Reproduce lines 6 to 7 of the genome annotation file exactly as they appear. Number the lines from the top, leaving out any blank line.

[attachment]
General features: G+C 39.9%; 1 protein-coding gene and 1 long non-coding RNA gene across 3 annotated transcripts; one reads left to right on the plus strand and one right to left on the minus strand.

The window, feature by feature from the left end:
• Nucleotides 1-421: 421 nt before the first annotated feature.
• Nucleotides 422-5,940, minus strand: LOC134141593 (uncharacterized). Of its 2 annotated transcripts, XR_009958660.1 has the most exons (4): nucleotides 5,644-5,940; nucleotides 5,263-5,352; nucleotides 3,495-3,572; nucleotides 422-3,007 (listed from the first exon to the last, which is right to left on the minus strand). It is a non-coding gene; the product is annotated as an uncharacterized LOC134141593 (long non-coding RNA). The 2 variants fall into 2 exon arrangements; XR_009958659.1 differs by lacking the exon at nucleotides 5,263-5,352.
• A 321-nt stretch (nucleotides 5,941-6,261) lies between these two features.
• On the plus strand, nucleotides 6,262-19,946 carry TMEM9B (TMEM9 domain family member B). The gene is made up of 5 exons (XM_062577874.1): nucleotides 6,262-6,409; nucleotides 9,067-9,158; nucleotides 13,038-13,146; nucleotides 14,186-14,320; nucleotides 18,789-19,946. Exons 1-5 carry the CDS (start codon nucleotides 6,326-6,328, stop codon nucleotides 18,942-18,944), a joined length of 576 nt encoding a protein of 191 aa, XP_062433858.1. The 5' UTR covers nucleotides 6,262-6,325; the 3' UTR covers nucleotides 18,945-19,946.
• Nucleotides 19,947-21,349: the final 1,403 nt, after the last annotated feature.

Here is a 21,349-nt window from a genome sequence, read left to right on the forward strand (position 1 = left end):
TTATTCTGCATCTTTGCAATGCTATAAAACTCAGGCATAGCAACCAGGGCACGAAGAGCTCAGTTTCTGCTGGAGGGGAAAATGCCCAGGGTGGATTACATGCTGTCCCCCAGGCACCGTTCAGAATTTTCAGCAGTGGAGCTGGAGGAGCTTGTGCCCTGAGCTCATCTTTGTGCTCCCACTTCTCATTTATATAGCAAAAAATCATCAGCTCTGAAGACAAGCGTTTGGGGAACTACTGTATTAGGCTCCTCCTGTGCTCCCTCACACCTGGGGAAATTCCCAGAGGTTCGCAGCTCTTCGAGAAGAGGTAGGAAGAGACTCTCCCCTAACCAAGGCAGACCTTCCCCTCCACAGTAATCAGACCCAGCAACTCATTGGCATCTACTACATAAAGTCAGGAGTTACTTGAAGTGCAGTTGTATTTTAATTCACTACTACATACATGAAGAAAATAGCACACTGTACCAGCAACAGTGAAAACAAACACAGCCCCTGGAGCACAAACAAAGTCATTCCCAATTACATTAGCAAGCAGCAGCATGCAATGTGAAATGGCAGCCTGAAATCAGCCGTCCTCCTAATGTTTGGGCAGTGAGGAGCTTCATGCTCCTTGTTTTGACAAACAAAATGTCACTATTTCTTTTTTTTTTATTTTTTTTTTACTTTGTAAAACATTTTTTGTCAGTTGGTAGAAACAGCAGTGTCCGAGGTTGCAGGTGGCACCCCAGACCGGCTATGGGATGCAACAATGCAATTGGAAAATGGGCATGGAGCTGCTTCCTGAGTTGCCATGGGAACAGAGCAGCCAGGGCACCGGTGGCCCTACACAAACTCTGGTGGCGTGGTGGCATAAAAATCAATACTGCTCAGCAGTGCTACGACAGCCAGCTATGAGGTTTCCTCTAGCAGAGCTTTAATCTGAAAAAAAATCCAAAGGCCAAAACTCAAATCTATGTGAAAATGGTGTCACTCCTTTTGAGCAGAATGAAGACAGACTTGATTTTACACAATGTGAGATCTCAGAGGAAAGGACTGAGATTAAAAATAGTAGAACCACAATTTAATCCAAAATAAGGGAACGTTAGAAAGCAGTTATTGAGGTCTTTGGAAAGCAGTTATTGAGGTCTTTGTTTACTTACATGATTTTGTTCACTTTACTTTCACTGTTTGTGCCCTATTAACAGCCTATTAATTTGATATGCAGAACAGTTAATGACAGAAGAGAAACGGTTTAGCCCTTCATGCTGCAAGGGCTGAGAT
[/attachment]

• On the plus strand, nucleotides 6,262-19,946 carry TMEM9B (TMEM9 domain family member B). The gene is made up of 5 exons (XM_062577874.1): nucleotides 6,262-6,409; nucleotides 9,067-9,158; nucleotides 13,038-13,146; nucleotides 14,186-14,320; nucleotides 18,789-19,946. Exons 1-5 carry the CDS (start codon nucleotides 6,326-6,328, stop codon nucleotides 18,942-18,944), a joined length of 576 nt encoding a protein of 191 aa, XP_062433858.1. The 5' UTR covers nucleotides 6,262-6,325; the 3' UTR covers nucleotides 18,945-19,946.
• Nucleotides 19,947-21,349: the final 1,403 nt, after the last annotated feature.